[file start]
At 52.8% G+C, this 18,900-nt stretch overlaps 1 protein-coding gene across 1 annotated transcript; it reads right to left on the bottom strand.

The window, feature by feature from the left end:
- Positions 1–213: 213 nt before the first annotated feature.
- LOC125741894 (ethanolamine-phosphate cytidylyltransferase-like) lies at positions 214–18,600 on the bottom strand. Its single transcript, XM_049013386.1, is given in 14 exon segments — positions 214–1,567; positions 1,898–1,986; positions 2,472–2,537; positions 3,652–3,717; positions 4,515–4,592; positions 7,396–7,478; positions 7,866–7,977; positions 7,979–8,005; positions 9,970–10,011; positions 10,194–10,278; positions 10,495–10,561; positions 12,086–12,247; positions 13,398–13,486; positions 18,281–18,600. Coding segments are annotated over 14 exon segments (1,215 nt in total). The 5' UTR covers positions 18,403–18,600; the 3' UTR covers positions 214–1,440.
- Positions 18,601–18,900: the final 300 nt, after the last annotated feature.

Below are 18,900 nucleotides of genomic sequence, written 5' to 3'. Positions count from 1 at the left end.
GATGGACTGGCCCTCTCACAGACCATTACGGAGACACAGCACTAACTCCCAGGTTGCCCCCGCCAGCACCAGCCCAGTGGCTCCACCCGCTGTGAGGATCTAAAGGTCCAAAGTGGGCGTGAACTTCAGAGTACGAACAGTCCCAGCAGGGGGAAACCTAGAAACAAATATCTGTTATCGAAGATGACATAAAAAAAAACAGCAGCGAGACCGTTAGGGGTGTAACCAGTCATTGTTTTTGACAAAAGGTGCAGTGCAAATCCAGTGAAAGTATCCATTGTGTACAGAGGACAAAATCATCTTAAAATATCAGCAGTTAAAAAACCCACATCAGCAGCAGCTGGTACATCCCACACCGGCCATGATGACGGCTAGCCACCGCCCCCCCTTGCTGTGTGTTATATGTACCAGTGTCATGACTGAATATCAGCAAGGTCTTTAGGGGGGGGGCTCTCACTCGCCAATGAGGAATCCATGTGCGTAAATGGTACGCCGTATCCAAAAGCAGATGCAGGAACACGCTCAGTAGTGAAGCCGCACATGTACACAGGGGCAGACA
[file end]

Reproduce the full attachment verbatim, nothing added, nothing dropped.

At 52.8% G+C, this 18,900-nt stretch overlaps 1 protein-coding gene across 1 annotated transcript; it reads right to left on the bottom strand.

The window, feature by feature from the left end:
- Positions 1–213: 213 nt before the first annotated feature.
- LOC125741894 (ethanolamine-phosphate cytidylyltransferase-like) lies at positions 214–18,600 on the bottom strand. Its single transcript, XM_049013386.1, is given in 14 exon segments — positions 214–1,567; positions 1,898–1,986; positions 2,472–2,537; positions 3,652–3,717; positions 4,515–4,592; positions 7,396–7,478; positions 7,866–7,977; positions 7,979–8,005; positions 9,970–10,011; positions 10,194–10,278; positions 10,495–10,561; positions 12,086–12,247; positions 13,398–13,486; positions 18,281–18,600. Coding segments are annotated over 14 exon segments (1,215 nt in total). The 5' UTR covers positions 18,403–18,600; the 3' UTR covers positions 214–1,440.
- Positions 18,601–18,900: the final 300 nt, after the last annotated feature.

Below are 18,900 nucleotides of genomic sequence, written 5' to 3'. Positions count from 1 at the left end.
GATGGACTGGCCCTCTCACAGACCATTACGGAGACACAGCACTAACTCCCAGGTTGCCCCCGCCAGCACCAGCCCAGTGGCTCCACCCGCTGTGAGGATCTAAAGGTCCAAAGTGGGCGTGAACTTCAGAGTACGAACAGTCCCAGCAGGGGGAAACCTAGAAACAAATATCTGTTATCGAAGATGACATAAAAAAAAACAGCAGCGAGACCGTTAGGGGTGTAACCAGTCATTGTTTTTGACAAAAGGTGCAGTGCAAATCCAGTGAAAGTATCCATTGTGTACAGAGGACAAAATCATCTTAAAATATCAGCAGTTAAAAAACCCACATCAGCAGCAGCTGGTACATCCCACACCGGCCATGATGACGGCTAGCCACCGCCCCCCCTTGCTGTGTGTTATATGTACCAGTGTCATGACTGAATATCAGCAAGGTCTTTAGGGGGGGGGCTCTCACTCGCCAATGAGGAATCCATGTGCGTAAATGGTACGCCGTATCCAAAAGCAGATGCAGGAACACGCTCAGTAGTGAAGCCGCACATGTACACAGGGGCAGACA